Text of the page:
Baseball in Taiwan scored a home run yesterday when the Taipei City Government said it would allow some professional games to be played at Tienmu Stadium.
A city council statement said that after several meetings between the council and Tienmu residents a compromise had been reached.
It was agreed that professional baseball clubs could "officially use the public property for the leisure activitives and benefit of the whole public."
Professional teams had been banned from the showcase arena because of residents' concerns -- principally over noise, trash and traffic generated by fans at matches.
The 6,000-seat Tienmu Stadium was built at a cost of US$14 million in 1999, but has been largely unused since then.
Even so, the capacity of the stadium was increased to 10,000 last year in order to host the Baseball World Cup in November.
The tournament -- at which Taiwan picked up the bronze medal -- proved to be an enormous success, leading to calls for the stadium to be used for professional games as well.
Baseball team and league owners argued that Taipei needed a dedicated baseball field to follow up on the success of the World Cup.
They said it made no sense to build a stadium with taxpayers' money and then not use it.
The situation was exacerbated when the Chinese Taipei Baseball Association announced that two professional baseball teams from Japan, the Daiei Hawks and Orix Bluewaves, would play a series of regular-season games on May 14 and May 15.
Baseball officials seized the moment, with Hung Jui-ho (洪瑞河), the general manager of the Brother Elephants saying it would be unfair to let Japan's professional baseball teams play at the stadium, but not local baseball clubs.
"Maybe we should all go and register our clubs in the Cayman Islands so that we can call ourselves `international' and then hold games in Tienmu Stadium," he said.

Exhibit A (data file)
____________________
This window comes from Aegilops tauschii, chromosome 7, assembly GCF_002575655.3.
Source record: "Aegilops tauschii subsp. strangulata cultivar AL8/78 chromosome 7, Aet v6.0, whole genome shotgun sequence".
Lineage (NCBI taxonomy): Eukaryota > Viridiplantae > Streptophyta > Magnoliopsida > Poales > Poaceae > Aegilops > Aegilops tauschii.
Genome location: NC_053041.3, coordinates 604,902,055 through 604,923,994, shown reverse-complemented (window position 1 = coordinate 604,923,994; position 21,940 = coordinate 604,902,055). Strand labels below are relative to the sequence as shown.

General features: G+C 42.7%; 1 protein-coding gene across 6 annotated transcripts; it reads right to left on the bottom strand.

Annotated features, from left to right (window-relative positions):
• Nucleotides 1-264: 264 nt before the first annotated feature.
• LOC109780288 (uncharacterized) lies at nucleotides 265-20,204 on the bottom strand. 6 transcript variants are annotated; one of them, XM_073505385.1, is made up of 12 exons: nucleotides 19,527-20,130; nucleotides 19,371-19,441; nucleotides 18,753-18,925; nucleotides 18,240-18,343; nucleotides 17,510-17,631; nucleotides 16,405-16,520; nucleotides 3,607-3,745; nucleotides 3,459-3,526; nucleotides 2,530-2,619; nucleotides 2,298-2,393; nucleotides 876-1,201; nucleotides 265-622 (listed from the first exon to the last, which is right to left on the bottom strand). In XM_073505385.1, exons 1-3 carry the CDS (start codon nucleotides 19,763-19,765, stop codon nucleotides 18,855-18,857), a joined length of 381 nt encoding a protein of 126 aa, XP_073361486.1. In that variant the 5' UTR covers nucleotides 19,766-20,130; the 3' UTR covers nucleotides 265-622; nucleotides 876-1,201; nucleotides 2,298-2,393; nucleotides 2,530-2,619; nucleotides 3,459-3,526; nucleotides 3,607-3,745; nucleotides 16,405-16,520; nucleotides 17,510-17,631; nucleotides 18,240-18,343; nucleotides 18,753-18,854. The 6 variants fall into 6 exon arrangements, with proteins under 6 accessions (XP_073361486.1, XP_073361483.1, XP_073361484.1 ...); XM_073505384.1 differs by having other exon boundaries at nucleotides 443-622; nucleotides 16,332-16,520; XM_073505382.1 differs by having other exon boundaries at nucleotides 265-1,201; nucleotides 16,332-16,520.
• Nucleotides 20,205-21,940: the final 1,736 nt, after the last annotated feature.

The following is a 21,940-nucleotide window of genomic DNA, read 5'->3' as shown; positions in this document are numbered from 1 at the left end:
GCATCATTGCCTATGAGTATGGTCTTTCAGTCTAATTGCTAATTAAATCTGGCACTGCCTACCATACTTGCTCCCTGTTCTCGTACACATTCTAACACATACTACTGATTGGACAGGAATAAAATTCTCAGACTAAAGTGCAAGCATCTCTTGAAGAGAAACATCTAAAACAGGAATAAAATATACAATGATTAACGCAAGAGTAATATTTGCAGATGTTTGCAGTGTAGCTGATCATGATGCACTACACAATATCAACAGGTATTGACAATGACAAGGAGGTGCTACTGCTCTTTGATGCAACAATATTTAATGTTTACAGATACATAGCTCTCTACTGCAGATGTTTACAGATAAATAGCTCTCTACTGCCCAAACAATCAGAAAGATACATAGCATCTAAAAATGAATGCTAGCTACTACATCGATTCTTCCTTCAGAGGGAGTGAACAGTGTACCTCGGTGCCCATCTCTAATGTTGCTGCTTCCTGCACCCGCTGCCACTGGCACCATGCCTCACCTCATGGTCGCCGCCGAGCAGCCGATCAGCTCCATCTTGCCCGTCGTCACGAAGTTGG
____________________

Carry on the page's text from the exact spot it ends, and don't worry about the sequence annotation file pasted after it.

But residents near the stadium have been steadfast in their opposition to the use of the stadium for professional games.
They argued that matches would cause traffic snarl-ups, lead to littering problems and too much noise.
They also pointed out the original planning permission for the stadium was for community use, not professional use.
One resident, who preferred not to be named, said the World Cup had been a nightmare for people who lived near the ground. "It was like hell," she said, but added, "If they do decide to open up the stadium for [professional] games then we will just have to live with it."
The city council decision is an attempt to placate the opposition groups and assurances have been given that disruption caused by games will be minimized.
Environmental impact rules imposed by the city include guidance on noise control.
Organizations using the stadium must sign a contract with the city government and put down a NT$500,000 deposit before they can use the facility.Parking has been improved and shuttle buses between Chishan MRT station and Tienmu Stadium will be available.
Volunteer police will also be on hand to help with traffic control and other related problems.
The Tienmu Baseball Stadium Control Committee has also been set up to oversee the use of the stadium.
This body is composed of five district leaders, five residents' representatives and five scholars, the city council said.